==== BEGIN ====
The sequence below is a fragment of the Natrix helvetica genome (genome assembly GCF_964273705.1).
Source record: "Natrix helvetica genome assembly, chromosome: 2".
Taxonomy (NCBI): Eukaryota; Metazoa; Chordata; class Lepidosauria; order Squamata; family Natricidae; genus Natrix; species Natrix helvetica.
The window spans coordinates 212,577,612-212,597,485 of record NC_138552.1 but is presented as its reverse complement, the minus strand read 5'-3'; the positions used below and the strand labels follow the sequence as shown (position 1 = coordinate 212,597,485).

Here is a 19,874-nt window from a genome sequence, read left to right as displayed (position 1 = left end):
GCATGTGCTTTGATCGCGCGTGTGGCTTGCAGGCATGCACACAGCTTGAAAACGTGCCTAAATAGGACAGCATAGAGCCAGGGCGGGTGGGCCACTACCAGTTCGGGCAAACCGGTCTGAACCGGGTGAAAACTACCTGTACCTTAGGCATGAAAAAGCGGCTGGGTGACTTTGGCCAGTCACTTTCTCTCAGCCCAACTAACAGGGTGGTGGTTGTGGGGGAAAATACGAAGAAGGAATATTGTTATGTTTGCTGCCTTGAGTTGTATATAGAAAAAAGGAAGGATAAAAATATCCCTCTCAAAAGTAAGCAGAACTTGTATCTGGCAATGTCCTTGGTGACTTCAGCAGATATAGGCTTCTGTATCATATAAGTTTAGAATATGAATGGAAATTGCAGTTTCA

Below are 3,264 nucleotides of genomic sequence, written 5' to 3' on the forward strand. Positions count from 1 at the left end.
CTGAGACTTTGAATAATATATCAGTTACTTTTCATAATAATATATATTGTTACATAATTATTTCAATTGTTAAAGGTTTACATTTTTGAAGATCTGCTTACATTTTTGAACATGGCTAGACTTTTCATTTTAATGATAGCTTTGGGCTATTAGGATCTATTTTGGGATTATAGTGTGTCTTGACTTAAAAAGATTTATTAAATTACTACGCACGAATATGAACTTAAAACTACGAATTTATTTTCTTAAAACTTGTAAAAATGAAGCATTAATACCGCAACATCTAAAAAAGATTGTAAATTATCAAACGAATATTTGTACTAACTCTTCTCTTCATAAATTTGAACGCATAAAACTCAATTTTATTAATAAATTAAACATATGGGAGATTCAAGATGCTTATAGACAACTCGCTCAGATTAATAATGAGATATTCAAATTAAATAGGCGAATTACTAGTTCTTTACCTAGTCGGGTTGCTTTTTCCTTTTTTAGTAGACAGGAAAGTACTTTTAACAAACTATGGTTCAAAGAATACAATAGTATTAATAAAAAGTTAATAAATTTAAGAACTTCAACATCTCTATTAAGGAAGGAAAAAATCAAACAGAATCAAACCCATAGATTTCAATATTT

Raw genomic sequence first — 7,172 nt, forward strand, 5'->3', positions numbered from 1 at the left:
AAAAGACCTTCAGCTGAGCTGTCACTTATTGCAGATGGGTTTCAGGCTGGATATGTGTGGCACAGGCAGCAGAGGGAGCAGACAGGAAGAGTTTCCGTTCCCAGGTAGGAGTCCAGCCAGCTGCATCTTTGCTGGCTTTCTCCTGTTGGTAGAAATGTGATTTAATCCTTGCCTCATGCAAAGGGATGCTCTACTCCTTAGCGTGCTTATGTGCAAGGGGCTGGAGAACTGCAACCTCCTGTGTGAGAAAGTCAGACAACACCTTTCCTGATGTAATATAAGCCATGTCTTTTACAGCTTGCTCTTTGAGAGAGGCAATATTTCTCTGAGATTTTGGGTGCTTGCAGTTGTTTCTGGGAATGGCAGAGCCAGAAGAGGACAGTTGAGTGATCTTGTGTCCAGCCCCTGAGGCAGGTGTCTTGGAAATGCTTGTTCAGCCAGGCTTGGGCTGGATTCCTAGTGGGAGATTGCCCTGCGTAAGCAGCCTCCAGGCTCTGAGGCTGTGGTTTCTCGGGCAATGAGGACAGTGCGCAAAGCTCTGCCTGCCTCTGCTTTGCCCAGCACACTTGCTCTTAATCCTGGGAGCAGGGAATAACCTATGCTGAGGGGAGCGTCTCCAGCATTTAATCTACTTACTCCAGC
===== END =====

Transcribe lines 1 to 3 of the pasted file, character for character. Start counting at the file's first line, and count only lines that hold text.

The sequence below is a fragment of the Natrix helvetica genome (genome assembly GCF_964273705.1).
Source record: "Natrix helvetica genome assembly, chromosome: 2".
Taxonomy (NCBI): Eukaryota; Metazoa; Chordata; class Lepidosauria; order Squamata; family Natricidae; genus Natrix; species Natrix helvetica.